In my social and professional circles, the election of Donald Trump, perhaps the most hateful candidate ever to grace a major party ticket in the U.S. for the office of President, has occasioned mostly shock, despair, and depression. I would like to briefly share some reasons to view Donald Trump’s victory as a significant opportunity for radical politics.
There is no question that Trump’s presidency itself is a horrible step backwards, an already-extant disaster for people of color, women, Muslims, and the environment, and a potential disaster for world peace, prosperity, and safety. I am not arguing that Trump’s presidency is a good thing, but I am arguing that Trump’s electoral victory has and will produce many new opportunities for an invigorated politics of the left. Not the same opportunities that always exist in the form of opposition to right wing rule, but something entirely new, something to which we must become freshly and uniquely attuned lest it slip away. This opportunity takes the form of invaluable lessons that will help us re-assess America’s political situation with eyes wide open, the removal of powerfully conservative forces that have hitherto prevented any radical change from percolating through mainstream politics, and a political and social landscape that will be ripe for the creative application of unconventional political leadership.
In the liberal and left-leaning group that generally make up my social networks, the most oft-expressed opinion on social media feeds the day of the election was some variant of “thank god the election is here, so we can finally make Trump go away.” The sentiment here was that an electoral defeat would finally give Trump his comeuppance for his raciest, xenophobic, misogynistic campaign rhetoric and hateful fear mongering. The conventional wisdom, shared by liberals, leftists, and media commentators, was that no one as deeply bigoted as Donald Trump could ever be elected President. I shared this view, and it ensured that I was completely blindsided and unprepared for Tuesday night’s result.
However, the naïve view that Trump’s hate-filled discourse could be defeated with the victory of Hillary Clinton was the first sign, for me, that something was terribly wrong. This was smug, wishful thinking that not only ignored the strength, breadth, and tenacity of Trump’s populist movement, but also framed the magical solution as a return to establishment politics. How had the left painted itself into this corner?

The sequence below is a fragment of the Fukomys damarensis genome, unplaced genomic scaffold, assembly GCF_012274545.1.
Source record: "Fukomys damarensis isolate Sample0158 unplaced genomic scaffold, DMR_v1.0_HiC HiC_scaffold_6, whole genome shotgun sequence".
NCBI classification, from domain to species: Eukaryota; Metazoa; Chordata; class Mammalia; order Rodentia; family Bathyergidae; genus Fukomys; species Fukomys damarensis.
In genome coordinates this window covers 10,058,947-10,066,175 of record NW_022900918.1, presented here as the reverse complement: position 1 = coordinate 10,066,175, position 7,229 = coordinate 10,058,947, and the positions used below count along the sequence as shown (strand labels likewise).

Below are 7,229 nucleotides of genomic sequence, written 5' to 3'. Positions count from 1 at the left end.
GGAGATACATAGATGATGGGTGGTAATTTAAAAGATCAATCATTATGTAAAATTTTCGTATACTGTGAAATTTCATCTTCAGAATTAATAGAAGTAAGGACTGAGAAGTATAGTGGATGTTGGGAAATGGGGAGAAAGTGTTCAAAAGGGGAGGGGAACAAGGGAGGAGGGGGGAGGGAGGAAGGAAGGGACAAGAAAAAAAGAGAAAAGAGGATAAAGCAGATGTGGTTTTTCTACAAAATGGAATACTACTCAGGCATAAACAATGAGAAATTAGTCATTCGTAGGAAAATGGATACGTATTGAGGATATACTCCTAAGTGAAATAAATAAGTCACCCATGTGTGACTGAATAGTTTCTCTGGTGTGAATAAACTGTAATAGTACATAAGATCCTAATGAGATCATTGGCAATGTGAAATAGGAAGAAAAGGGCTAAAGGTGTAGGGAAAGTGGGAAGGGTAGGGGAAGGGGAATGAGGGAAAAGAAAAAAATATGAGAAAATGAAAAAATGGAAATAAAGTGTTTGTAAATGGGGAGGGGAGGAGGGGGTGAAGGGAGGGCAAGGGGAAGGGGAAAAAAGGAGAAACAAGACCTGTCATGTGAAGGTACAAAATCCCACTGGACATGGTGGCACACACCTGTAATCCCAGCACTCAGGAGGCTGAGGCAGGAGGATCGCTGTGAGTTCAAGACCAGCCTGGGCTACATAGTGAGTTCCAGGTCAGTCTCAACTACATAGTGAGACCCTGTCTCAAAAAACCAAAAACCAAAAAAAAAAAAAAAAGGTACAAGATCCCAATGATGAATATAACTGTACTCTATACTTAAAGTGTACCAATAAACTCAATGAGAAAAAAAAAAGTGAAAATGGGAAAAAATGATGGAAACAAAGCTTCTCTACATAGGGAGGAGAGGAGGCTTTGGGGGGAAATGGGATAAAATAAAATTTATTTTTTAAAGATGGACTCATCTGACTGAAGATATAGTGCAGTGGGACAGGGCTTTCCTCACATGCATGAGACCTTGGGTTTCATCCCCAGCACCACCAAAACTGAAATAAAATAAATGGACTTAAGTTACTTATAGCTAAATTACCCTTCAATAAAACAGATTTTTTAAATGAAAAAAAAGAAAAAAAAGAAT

All we could really see of Trump was his bigotry, and that made a democratic victory literally unthinkable and ultimately inevitable (whether in this election or the next). Our complacent reliance on the Democratic Party was already doomed. Here are some of the things that, in my view, we got so wrong, and why it’s better that they came to light sooner rather than later:
1. Our analytic categories were too narrow.
Racism, sexism, misogyny, and Islamophobia are categories that progressives, and especially academics, are well-trained to spot, analyze, and combat at the discursive level. Trump and his most egregious followers (the “basket of deplorables”) lit up this radar with such overwhelming regularity and intensity that the analytic machinery behind it was saturated and failed to function properly. Not much else got through. Here we were our own victims of an essentialist and inflexible analytic framework. We have become perhaps too good (and too reflexive) at recognizing certain patterns at a certain scale, and could no recognize larger ones and larger scales, let alone entirely new shapes emerging in our cultural-social-medial assemblages. When it turned out that Trump’s support on election day stretched far beyond the basket of deplorables, that just didn’t compute for most of us. But the issues (speech and representation) that are most salient to us are not necessarily the most salient or important to the voting public at large. This should have been obvious, but we were blinded by our own proficiency, by habit and by…